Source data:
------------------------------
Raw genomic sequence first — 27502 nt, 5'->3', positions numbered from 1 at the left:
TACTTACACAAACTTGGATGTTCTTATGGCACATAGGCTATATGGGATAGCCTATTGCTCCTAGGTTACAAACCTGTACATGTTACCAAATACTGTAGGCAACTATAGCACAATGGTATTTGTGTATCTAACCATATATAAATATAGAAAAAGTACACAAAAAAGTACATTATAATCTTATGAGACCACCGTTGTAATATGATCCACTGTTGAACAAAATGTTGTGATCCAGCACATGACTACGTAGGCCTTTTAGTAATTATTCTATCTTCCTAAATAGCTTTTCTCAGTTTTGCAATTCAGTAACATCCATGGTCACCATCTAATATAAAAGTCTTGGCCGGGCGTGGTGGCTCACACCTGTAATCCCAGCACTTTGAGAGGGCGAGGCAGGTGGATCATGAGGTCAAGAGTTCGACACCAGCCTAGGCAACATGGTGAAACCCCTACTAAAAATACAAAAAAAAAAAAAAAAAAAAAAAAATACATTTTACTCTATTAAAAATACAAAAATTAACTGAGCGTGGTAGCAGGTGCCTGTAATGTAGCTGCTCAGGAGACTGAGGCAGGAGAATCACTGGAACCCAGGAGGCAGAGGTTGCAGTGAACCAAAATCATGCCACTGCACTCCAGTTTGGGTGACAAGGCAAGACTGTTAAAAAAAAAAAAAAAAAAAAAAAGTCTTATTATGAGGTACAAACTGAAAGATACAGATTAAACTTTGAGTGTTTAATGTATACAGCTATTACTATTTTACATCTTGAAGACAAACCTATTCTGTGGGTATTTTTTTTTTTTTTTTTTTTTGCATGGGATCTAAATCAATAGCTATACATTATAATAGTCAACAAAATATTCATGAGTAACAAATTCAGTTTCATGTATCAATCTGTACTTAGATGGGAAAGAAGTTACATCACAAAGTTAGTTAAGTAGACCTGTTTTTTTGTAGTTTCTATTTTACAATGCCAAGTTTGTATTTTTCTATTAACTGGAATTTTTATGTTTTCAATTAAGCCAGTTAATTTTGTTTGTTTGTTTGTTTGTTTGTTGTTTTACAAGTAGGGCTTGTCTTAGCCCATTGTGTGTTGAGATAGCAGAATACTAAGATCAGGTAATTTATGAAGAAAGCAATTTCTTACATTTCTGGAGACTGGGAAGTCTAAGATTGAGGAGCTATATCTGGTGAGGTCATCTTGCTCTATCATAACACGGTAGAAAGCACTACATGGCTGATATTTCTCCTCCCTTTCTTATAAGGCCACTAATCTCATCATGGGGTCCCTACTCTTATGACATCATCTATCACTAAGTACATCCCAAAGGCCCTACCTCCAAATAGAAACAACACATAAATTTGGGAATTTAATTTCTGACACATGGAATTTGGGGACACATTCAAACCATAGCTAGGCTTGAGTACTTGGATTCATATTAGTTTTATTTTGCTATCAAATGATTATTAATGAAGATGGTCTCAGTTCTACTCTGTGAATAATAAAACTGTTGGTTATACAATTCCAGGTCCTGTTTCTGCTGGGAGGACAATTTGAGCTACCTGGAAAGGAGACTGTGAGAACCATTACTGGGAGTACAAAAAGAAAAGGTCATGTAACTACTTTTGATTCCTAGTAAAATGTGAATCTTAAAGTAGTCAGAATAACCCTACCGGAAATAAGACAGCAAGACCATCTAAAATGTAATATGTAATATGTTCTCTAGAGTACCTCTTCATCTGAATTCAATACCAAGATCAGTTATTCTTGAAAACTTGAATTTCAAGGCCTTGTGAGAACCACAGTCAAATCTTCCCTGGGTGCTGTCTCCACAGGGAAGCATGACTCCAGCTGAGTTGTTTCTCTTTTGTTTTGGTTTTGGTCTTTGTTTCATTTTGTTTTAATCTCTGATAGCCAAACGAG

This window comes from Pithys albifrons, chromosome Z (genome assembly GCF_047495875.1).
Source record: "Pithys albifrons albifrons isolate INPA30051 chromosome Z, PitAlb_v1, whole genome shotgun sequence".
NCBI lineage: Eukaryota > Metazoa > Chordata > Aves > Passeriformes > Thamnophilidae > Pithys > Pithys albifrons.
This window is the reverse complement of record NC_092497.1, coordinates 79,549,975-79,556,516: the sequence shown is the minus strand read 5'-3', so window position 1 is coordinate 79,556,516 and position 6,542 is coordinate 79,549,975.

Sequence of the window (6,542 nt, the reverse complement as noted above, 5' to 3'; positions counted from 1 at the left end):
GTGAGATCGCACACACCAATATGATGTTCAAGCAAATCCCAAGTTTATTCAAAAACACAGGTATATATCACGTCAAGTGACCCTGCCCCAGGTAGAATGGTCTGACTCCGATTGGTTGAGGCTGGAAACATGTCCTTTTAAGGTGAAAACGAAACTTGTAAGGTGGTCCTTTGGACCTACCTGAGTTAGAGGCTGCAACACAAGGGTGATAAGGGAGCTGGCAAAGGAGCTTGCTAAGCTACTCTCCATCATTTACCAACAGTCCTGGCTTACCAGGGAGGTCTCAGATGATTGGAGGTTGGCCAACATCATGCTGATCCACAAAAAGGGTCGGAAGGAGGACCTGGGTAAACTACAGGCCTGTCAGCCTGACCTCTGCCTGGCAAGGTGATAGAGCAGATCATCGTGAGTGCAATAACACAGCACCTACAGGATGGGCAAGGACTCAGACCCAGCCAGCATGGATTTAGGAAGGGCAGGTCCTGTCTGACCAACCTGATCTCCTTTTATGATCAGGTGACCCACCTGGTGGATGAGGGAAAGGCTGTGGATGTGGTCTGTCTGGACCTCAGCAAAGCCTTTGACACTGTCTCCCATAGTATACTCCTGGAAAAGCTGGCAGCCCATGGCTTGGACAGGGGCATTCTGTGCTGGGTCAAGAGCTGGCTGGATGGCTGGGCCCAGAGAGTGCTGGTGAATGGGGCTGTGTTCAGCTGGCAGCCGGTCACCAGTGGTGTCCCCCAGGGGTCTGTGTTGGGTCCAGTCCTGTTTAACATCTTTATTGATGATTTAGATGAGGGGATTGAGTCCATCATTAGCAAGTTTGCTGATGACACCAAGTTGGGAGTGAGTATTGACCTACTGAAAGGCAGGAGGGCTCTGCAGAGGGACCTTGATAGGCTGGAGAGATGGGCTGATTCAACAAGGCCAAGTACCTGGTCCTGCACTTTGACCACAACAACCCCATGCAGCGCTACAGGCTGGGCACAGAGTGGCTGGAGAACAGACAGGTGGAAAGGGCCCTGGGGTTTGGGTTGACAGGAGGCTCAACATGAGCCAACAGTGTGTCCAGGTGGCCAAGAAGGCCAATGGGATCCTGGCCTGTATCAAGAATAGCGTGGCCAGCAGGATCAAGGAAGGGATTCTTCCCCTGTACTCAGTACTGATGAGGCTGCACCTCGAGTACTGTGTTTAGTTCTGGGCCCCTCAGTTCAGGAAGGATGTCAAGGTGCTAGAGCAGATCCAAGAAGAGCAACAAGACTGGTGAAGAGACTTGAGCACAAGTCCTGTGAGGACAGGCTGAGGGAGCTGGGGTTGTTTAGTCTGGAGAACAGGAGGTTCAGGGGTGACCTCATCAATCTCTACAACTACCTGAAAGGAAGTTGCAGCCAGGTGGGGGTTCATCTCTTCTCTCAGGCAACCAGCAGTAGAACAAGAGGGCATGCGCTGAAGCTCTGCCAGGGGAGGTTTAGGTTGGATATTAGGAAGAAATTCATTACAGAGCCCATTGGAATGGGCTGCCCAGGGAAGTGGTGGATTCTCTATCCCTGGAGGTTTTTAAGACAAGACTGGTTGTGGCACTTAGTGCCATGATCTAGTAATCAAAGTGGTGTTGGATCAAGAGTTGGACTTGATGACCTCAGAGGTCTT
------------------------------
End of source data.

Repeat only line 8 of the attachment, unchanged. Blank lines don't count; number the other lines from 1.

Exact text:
GTGAGATCGCACACACCAATATGATGTTCAAGCAAATCCCAAGTTTATTCAAAAACACAGGTATATATCACGTCAAGTGACCCTGCCCCAGGTAGAATGGTCTGACTCCGATTGGTTGAGGCTGGAAACATGTCCTTTTAAGGTGAAAACGAAACTTGTAAGGTGGTCCTTTGGACCTACCTGAGTTAGAGGCTGCAACACAAGGGTGATAAGGGAGCTGGCAAAGGAGCTTGCTAAGCTACTCTCCATCATTTACCAACAGTCCTGGCTTACCAGGGAGGTCTCAGATGATTGGAGGTTGGCCAACATCATGCTGATCCACAAAAAGGGTCGGAAGGAGGACCTGGGTAAACTACAGGCCTGTCAGCCTGACCTCTGCCTGGCAAGGTGATAGAGCAGATCATCGTGAGTGCAATAACACAGCACCTACAGGATGGGCAAGGACTCAGACCCAGCCAGCATGGATTTAGGAAGGGCAGGTCCTGTCTGACCAACCTGATCTCCTTTTATGATCAGGTGACCCACCTGGTGGATGAGGGAAAGGCTGTGGATGTGGTCTGTCTGGACCTCAGCAAAGCCTTTGACACTGTCTCCCATAGTATACTCCTGGAAAAGCTGGCAGCCCATGGCTTGGACAGGGGCATTCTGTGCTGGGTCAAGAGCTGGCTGGATGGCTGGGCCCAGAGAGTGCTGGTGAATGGGGCTGTGTTCAGCTGGCAGCCGGTCACCAGTGGTGTCCCCCAGGGGTCTGTGTTGGGTCCAGTCCTGTTTAACATCTTTATTGATGATTTAGATGAGGGGATTGAGTCCATCATTAGCAAGTTTGCTGATGACACCAAGTTGGGAGTGAGTATTGACCTACTGAAAGGCAGGAGGGCTCTGCAGAGGGACCTTGATAGGCTGGAGAGATGGGCTGATTCAACAAGGCCAAGTACCTGGTCCTGCACTTTGACCACAACAACCCCATGCAGCGCTACAGGCTGGGCACAGAGTGGCTGGAGAACAGACAGGTGGAAAGGGCCCTGGGGTTTGGGTTGACAGGAGGCTCAACATGAGCCAACAGTGTGTCCAGGTGGCCAAGAAGGCCAATGGGATCCTGGCCTGTATCAAGAATAGCGTGGCCAGCAGGATCAAGGAAGGGATTCTTCCCCTGTACTCAGTACTGATGAGGCTGCACCTCGAGTACTGTGTTTAGTTCTGGGCCCCTCAGTTCAGGAAGGATGTCAAGGTGCTAGAGCAGATCCAAGAAGAGCAACAAGACTGGTGAAGAGACTTGAGCACAAGTCCTGTGAGGACAGGCTGAGGGAGCTGGGGTTGTTTAGTCTGGAGAACAGGAGGTTCAGGGGTGACCTCATCAATCTCTACAACTACCTGAAAGGAAGTTGCAGCCAGGTGGGGGTTCATCTCTTCTCTCAGGCAACCAGCAGTAGAACAAGAGGGCATGCGCTGAAGCTCTGCCAGGGGAGGTTTAGGTTGGATATTAGGAAGAAATTCATTACAGAGCCCATTGGAATGGGCTGCCCAGGGAAGTGGTGGATTCTCTATCCCTGGAGGTTTTTAAGACAAGACTGGTTGTGGCACTTAGTGCCATGATCTAGTAATCAAAGTGGTGTTGGATCAAGAGTTGGACTTGATGACCTCAGAGGTCTT